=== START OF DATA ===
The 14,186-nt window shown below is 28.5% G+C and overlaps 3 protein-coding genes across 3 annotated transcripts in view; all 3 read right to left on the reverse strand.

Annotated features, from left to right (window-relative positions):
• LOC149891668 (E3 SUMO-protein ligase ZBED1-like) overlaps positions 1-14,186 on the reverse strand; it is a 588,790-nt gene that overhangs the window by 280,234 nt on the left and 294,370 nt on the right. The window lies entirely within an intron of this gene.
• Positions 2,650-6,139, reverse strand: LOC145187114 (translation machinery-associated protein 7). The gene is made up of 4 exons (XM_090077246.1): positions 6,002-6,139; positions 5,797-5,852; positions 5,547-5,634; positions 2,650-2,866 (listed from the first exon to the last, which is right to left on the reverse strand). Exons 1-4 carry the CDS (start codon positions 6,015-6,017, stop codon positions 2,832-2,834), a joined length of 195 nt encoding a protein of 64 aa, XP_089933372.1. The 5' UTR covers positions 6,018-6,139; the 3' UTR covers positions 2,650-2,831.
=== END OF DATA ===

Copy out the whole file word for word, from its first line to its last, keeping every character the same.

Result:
The 14,186-nt window shown below is 28.5% G+C and overlaps 3 protein-coding genes across 3 annotated transcripts in view; all 3 read right to left on the reverse strand.

Annotated features, from left to right (window-relative positions):
• LOC149891668 (E3 SUMO-protein ligase ZBED1-like) overlaps positions 1-14,186 on the reverse strand; it is a 588,790-nt gene that overhangs the window by 280,234 nt on the left and 294,370 nt on the right. The window lies entirely within an intron of this gene.
• Positions 2,650-6,139, reverse strand: LOC145187114 (translation machinery-associated protein 7). The gene is made up of 4 exons (XM_090077246.1): positions 6,002-6,139; positions 5,797-5,852; positions 5,547-5,634; positions 2,650-2,866 (listed from the first exon to the last, which is right to left on the reverse strand). Exons 1-4 carry the CDS (start codon positions 6,015-6,017, stop codon positions 2,832-2,834), a joined length of 195 nt encoding a protein of 64 aa, XP_089933372.1. The 5' UTR covers positions 6,018-6,139; the 3' UTR covers positions 2,650-2,831.